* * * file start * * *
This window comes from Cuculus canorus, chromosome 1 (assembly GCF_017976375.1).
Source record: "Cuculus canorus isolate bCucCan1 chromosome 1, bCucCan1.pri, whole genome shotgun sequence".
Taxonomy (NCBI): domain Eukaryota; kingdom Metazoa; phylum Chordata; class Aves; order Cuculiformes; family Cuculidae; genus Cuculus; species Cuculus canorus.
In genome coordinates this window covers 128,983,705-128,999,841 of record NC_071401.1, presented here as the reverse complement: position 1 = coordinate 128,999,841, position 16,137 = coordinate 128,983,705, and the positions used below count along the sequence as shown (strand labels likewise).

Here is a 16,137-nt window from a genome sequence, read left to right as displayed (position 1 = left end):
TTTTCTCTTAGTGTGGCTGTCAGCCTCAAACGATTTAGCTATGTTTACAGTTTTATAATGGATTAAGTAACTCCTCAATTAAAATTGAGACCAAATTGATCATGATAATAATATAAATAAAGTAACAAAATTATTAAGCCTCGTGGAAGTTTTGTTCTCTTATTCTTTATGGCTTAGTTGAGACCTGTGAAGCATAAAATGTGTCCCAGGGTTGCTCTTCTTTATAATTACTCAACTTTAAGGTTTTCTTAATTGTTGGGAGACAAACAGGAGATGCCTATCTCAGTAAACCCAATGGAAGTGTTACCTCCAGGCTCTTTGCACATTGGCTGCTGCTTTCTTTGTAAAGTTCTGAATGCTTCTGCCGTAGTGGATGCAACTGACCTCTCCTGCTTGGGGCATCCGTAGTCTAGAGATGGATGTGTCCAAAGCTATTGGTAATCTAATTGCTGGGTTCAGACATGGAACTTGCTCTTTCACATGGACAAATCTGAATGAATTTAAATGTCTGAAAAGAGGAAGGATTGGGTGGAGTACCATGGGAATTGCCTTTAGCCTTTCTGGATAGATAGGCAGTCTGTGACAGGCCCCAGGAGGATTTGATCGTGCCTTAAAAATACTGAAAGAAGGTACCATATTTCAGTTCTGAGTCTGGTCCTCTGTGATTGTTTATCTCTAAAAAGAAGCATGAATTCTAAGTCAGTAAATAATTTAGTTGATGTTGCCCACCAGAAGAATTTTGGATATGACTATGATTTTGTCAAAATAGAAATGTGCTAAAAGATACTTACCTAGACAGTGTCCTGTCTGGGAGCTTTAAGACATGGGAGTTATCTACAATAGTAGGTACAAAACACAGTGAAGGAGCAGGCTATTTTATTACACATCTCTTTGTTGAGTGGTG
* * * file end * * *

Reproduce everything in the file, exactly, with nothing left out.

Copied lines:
This window comes from Cuculus canorus, chromosome 1 (assembly GCF_017976375.1).
Source record: "Cuculus canorus isolate bCucCan1 chromosome 1, bCucCan1.pri, whole genome shotgun sequence".
Taxonomy (NCBI): domain Eukaryota; kingdom Metazoa; phylum Chordata; class Aves; order Cuculiformes; family Cuculidae; genus Cuculus; species Cuculus canorus.
In genome coordinates this window covers 128,983,705-128,999,841 of record NC_071401.1, presented here as the reverse complement: position 1 = coordinate 128,999,841, position 16,137 = coordinate 128,983,705, and the positions used below count along the sequence as shown (strand labels likewise).

Here is a 16,137-nt window from a genome sequence, read left to right as displayed (position 1 = left end):
TTTTCTCTTAGTGTGGCTGTCAGCCTCAAACGATTTAGCTATGTTTACAGTTTTATAATGGATTAAGTAACTCCTCAATTAAAATTGAGACCAAATTGATCATGATAATAATATAAATAAAGTAACAAAATTATTAAGCCTCGTGGAAGTTTTGTTCTCTTATTCTTTATGGCTTAGTTGAGACCTGTGAAGCATAAAATGTGTCCCAGGGTTGCTCTTCTTTATAATTACTCAACTTTAAGGTTTTCTTAATTGTTGGGAGACAAACAGGAGATGCCTATCTCAGTAAACCCAATGGAAGTGTTACCTCCAGGCTCTTTGCACATTGGCTGCTGCTTTCTTTGTAAAGTTCTGAATGCTTCTGCCGTAGTGGATGCAACTGACCTCTCCTGCTTGGGGCATCCGTAGTCTAGAGATGGATGTGTCCAAAGCTATTGGTAATCTAATTGCTGGGTTCAGACATGGAACTTGCTCTTTCACATGGACAAATCTGAATGAATTTAAATGTCTGAAAAGAGGAAGGATTGGGTGGAGTACCATGGGAATTGCCTTTAGCCTTTCTGGATAGATAGGCAGTCTGTGACAGGCCCCAGGAGGATTTGATCGTGCCTTAAAAATACTGAAAGAAGGTACCATATTTCAGTTCTGAGTCTGGTCCTCTGTGATTGTTTATCTCTAAAAAGAAGCATGAATTCTAAGTCAGTAAATAATTTAGTTGATGTTGCCCACCAGAAGAATTTTGGATATGACTATGATTTTGTCAAAATAGAAATGTGCTAAAAGATACTTACCTAGACAGTGTCCTGTCTGGGAGCTTTAAGACATGGGAGTTATCTACAATAGTAGGTACAAAACACAGTGAAGGAGCAGGCTATTTTATTACACATCTCTTTGTTGAGTGGTG